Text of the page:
“How much experience do you have?” Supervisor Luke Atwill asked.
“About 10 years between us,” Red answered, but neglected to say that the ten years was about nine for him and less than a year for Slim.
“In this business, it doesn’t take long to find out how good a man is; you’re hired on probation.”
For the next three months Red and Slim worked around Reedley, Kingsburg and Madera. In late December a powerful blizzard was headed toward Mammoth Mountain. Red and Slim were part of a crew that was sent to an isolated substation to do routine maintenance. Red and Steve Reuther climbed up the transmission tower while Slim waited below. They had almost completed their work when it began to snow heavily. In a matter of minutes the wind was so strong that the snow was blowing horizontal and the two men high above the ground were struggling to hold on. Slim cupped his hands around his eyes and tried to see Red, but it was useless. “Hey Red! Are you alright?”
Red had almost finished securing the power line when a powerful gust of wind blew both men off the tower. Steve Reuther was killed on impact and when Slim found Red, he was near death. Red had just enough strength left to mumble, “Finish the job,” before he died.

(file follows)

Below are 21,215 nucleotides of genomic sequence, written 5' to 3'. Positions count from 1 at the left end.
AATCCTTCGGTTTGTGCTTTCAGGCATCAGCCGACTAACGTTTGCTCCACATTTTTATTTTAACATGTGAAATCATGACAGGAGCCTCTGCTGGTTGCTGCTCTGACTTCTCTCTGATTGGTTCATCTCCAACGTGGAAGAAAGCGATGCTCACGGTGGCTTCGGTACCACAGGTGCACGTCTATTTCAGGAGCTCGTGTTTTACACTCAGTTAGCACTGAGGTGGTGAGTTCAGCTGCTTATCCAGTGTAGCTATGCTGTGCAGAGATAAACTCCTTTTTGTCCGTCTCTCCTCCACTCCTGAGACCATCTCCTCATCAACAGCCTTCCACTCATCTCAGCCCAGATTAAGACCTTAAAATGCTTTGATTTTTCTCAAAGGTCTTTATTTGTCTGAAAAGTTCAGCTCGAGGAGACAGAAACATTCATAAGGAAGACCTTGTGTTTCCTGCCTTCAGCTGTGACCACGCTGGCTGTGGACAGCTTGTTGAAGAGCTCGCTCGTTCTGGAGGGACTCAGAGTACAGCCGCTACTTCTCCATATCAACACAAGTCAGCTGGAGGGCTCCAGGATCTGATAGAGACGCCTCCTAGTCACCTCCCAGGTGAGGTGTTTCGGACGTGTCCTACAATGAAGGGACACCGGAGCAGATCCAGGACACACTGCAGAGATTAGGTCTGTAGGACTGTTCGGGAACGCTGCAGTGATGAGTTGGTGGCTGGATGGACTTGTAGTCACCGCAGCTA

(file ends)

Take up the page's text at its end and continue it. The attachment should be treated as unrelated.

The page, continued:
Slim hooked up his harness and started for the tower. One of the crew grabbed his arm, “It’s too dangerous!” Slim knocked his arm away, climbed up the tower in whiteout conditions and finished the job that Red started.
Slim worked another year for the same company then enlisted in the Army the day after Pearl Harbor was attacked. He was assigned to the 169th Engineer Battalion and participated in the invasion of Sicily in July 1943 then continued to the mainland invasion of Italy that began on 3 September 1943. Sergeant Dan ‘Slim’ Day’s unit was currently assigned to the 82nd Airborne Division and was building temporary bridges over the Volturno River where they fought with entrenched German troops. Progress was slow as demolished bridges, roadblocks and mines delayed the Americans. The nature of the countryside in the toe of Italy made it impossible to by-pass obstacles and so the Allies’ speed of advance was entirely dependent on the rate at which their engineers could clear obstructions. Slim and his fellow engineers worked around the clock so that the advance could continue.